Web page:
Fatal Flaws in Hamlet In the ending to Shakespeare's Hamlet, each of the main characters fatal flaws leads them inevitably to their destruction. The process of the play could not lead one anywhere else but to their ultimate fate. Claudius is basically an opportunist whose blind ambition erases his moral sense. Gertrude, through the eyes of Hamlet, is to eager to remarry her husbands brother. Hamlet himself, driven both by his need for vengeance and his inability to act was perhaps as guilty as anyone else in the play because his behavior indirectly resulted in the deaths of Ophelia, Rosencratz and Goldenstein.
Both of their fathers have died, and they both share their father’s names, but even thought they both seek revenge the way they go about it shares no similarities. Fortinbras can in fact be called a foil to Hamlet, for he has an extremely different approach on revenge. It is plain to see that Fortinbras is a terse, decisive, man of action. Hamlet realizes that he is nowhere near as brave and determined as Fortinbras when he remarks, “Witness this army of such mass and charge, Led by a delicate and tender prince, Whose spirit with divine ambition puff’d, Makes mouths at the invisible event, Exposing what is mortal and unsure To all that fortune, death, and danger dare, Even for an egg-shell” (4.4, 47-53). Hamlet sees that Fortinbras is willing to risk his own life just to avenge his father and his name.
They must see their world and all they hold dear stripped from them, as it was stripped from me.” (Alexandre Dumas' The Count of Monte Cristo, Kevin Reynolds, 2002). Edmund here wants the three men to have all they hold dear stripped from them. As one can see Edmund is outraged and thinks death is too good for them. The three will not die but suffer knowing that Edmund Dantes came back and got them. Edmund’s reasons for personal revenge set him aside from V. V is different from Edmund in that he is not just seeking personal revenge.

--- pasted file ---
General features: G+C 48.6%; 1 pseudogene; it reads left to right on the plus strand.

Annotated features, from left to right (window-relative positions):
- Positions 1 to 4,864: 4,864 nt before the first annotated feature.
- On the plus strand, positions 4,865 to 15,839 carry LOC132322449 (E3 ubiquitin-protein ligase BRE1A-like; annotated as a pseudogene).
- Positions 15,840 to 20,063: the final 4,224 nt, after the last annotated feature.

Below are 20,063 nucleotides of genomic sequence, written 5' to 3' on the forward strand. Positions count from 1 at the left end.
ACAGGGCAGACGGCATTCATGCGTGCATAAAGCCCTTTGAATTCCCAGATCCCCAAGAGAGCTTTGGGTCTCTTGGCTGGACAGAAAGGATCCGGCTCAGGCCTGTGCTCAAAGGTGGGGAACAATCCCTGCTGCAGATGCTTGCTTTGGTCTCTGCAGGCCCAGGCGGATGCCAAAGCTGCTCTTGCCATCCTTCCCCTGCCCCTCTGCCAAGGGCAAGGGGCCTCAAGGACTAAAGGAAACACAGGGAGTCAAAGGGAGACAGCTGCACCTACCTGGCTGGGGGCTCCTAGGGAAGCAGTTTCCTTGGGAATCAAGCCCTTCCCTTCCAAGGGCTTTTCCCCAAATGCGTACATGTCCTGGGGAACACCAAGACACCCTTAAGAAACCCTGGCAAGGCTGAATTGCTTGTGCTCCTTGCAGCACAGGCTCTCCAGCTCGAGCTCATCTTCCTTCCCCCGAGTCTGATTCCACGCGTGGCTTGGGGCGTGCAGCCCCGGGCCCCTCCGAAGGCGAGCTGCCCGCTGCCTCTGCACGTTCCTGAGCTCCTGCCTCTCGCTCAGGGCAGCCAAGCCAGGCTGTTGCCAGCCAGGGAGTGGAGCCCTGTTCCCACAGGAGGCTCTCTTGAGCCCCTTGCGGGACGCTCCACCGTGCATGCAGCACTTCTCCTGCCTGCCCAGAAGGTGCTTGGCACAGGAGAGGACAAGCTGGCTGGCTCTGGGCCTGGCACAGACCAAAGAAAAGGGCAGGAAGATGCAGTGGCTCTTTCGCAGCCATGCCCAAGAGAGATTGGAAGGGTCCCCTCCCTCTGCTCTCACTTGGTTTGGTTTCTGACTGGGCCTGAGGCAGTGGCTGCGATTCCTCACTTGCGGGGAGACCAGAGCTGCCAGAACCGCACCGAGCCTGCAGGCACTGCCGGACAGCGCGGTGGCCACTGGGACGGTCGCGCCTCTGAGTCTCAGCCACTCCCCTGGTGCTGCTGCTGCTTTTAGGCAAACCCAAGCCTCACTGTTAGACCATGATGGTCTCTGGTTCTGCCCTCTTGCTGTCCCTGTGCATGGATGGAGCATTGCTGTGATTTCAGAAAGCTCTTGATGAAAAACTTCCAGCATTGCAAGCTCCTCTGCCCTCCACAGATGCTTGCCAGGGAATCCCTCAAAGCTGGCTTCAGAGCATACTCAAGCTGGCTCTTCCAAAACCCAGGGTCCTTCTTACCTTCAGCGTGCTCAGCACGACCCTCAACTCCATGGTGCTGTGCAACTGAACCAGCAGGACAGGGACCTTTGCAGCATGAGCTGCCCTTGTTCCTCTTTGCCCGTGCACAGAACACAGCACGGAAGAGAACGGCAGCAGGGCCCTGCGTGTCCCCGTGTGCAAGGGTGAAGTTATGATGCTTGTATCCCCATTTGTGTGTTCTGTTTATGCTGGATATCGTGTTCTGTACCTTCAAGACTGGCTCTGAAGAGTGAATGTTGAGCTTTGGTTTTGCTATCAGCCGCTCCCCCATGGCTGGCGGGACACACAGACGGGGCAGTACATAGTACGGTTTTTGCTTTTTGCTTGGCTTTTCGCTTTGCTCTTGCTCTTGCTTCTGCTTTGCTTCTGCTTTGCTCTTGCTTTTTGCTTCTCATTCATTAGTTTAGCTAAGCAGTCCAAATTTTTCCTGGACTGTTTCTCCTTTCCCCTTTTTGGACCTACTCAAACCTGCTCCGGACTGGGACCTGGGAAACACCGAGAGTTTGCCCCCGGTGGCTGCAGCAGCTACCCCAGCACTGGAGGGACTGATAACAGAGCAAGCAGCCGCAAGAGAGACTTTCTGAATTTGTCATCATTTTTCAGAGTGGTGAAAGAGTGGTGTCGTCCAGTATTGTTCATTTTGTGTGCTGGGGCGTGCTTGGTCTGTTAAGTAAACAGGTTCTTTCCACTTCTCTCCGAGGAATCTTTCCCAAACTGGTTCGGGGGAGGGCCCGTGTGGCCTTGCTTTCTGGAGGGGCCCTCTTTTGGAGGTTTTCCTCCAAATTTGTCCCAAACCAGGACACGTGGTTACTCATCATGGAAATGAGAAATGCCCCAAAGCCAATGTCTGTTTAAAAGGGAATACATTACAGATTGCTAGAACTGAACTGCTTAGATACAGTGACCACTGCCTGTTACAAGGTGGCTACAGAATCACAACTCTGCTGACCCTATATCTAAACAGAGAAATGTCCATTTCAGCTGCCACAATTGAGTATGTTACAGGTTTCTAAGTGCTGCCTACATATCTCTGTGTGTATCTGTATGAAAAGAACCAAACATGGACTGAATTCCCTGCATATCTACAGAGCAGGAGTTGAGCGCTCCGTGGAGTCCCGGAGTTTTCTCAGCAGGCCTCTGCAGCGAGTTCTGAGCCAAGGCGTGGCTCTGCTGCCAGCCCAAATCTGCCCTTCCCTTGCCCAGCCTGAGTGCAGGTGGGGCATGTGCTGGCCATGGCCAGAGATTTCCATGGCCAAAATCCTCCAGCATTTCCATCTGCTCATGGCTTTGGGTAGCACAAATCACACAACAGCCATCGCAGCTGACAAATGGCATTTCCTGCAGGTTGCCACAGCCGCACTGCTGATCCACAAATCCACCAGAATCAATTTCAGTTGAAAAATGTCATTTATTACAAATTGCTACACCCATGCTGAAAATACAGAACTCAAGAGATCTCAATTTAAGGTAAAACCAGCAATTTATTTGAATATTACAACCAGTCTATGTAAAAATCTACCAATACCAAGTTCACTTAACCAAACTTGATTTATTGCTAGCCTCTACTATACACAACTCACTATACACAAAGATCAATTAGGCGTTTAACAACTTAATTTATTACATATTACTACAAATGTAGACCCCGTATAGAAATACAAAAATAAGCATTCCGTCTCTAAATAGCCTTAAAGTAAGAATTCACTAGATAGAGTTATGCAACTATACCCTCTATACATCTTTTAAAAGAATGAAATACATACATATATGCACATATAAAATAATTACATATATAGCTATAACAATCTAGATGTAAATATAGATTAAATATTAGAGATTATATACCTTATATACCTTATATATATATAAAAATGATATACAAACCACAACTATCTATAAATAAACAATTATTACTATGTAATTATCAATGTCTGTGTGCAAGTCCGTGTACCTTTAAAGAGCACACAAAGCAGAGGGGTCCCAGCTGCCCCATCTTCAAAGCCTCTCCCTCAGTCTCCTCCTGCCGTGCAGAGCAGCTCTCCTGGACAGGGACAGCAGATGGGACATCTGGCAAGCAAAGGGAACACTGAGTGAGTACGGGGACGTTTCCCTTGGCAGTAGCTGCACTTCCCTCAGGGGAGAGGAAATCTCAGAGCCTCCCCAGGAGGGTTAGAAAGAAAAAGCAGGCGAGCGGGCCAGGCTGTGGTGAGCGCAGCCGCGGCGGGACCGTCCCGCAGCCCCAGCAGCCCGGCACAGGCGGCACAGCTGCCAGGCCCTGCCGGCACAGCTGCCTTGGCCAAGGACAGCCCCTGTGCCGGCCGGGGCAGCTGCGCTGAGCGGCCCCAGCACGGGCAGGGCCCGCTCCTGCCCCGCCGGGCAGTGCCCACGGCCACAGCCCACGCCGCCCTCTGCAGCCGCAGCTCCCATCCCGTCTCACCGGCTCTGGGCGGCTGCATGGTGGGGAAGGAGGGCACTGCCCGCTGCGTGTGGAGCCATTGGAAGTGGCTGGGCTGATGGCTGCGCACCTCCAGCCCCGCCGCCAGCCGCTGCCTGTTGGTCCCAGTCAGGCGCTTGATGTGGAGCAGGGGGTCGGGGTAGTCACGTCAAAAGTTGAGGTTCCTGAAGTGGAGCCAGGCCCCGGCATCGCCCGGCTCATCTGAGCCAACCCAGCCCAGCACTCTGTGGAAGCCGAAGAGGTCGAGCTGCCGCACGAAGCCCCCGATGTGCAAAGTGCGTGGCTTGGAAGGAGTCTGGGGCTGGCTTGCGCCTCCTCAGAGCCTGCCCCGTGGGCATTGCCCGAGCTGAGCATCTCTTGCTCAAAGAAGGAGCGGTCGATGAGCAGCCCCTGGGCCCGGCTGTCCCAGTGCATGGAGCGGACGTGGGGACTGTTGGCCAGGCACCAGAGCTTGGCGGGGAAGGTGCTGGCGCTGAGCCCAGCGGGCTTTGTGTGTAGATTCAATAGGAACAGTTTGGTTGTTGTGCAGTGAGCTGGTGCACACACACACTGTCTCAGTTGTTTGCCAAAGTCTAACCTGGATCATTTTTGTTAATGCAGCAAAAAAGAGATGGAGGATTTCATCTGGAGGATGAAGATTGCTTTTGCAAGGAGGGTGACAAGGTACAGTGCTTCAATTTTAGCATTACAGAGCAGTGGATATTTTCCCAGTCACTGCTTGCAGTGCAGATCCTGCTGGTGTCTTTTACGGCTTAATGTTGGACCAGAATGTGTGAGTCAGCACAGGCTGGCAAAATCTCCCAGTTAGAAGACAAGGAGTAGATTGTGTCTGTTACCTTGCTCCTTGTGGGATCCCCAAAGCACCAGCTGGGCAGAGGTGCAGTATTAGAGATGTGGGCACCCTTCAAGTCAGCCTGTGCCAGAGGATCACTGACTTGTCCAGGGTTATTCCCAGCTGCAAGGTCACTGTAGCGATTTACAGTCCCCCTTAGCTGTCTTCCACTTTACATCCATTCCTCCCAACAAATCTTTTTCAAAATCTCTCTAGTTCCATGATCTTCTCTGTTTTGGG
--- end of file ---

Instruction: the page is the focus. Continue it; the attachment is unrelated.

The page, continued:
The ghost says that it is Hamlet’s duty to avenge his father’s death: "So art thou to revenge, when thou shalt hear.” Soon after that, the ghost says the exact same message, but with more emphasis. The ghost says that if Hamlet ever truly loved his father, Hamlet will "revenge his foul and most unnatural murder.” Hamlet promises to show his love for his dead father by killing t... ... middle of paper ... ...y when he was praying. Hamlet’s death is neither disgraceful not heroic. Hamlet ends up getting his revenge his revenge on Claudius but in the worst possible way. His revenge ultimately lead to himself and his mother dying alongside Claudius.
The other alternative is to pay for the crime committed which is called a wergild. Once again the Danes are made uneasy because another monster is at large, and Beowulf agrees to put an end to her. Although Beowulf seems to respect the action that Grendel’s mother has taken by saying, “It is better for a man to avenge his friend than much mourn” (Donaldson p.25), nonetheless, he has to kill Grendel’s mother because he has a duty to protect the Danes. Beowulf is not afraid of fighting Grendel’s mother because glory comes before death and to him that is best for a warrior: “let him who may get glory before death; that is best for the warrior after he has gone from life” (Donaldson p.